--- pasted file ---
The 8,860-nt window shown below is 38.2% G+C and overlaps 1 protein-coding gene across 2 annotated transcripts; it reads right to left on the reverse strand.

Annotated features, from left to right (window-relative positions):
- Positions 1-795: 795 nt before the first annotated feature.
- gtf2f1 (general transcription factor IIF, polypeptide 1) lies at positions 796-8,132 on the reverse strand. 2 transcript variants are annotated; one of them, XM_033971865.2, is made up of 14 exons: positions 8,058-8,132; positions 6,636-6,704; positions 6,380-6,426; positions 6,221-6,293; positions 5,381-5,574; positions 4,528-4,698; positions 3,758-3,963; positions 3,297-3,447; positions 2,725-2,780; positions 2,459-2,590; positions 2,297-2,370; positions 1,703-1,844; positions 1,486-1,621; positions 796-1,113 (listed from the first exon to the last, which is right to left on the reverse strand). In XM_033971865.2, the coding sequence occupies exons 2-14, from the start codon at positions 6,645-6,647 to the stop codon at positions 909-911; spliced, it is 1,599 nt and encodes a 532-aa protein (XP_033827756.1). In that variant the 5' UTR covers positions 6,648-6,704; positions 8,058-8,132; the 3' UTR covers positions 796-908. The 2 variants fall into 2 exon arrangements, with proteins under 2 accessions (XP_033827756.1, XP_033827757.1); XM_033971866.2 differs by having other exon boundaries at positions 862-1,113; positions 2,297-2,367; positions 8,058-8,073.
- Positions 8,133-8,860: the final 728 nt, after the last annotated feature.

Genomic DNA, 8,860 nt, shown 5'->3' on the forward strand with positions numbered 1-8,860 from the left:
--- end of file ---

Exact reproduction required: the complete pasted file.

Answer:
The 8,860-nt window shown below is 38.2% G+C and overlaps 1 protein-coding gene across 2 annotated transcripts; it reads right to left on the reverse strand.

Annotated features, from left to right (window-relative positions):
- Positions 1-795: 795 nt before the first annotated feature.
- gtf2f1 (general transcription factor IIF, polypeptide 1) lies at positions 796-8,132 on the reverse strand. 2 transcript variants are annotated; one of them, XM_033971865.2, is made up of 14 exons: positions 8,058-8,132; positions 6,636-6,704; positions 6,380-6,426; positions 6,221-6,293; positions 5,381-5,574; positions 4,528-4,698; positions 3,758-3,963; positions 3,297-3,447; positions 2,725-2,780; positions 2,459-2,590; positions 2,297-2,370; positions 1,703-1,844; positions 1,486-1,621; positions 796-1,113 (listed from the first exon to the last, which is right to left on the reverse strand). In XM_033971865.2, the coding sequence occupies exons 2-14, from the start codon at positions 6,645-6,647 to the stop codon at positions 909-911; spliced, it is 1,599 nt and encodes a 532-aa protein (XP_033827756.1). In that variant the 5' UTR covers positions 6,648-6,704; positions 8,058-8,132; the 3' UTR covers positions 796-908. The 2 variants fall into 2 exon arrangements, with proteins under 2 accessions (XP_033827756.1, XP_033827757.1); XM_033971866.2 differs by having other exon boundaries at positions 862-1,113; positions 2,297-2,367; positions 8,058-8,073.
- Positions 8,133-8,860: the final 728 nt, after the last annotated feature.

Genomic DNA, 8,860 nt, shown 5'->3' on the forward strand with positions numbered 1-8,860 from the left: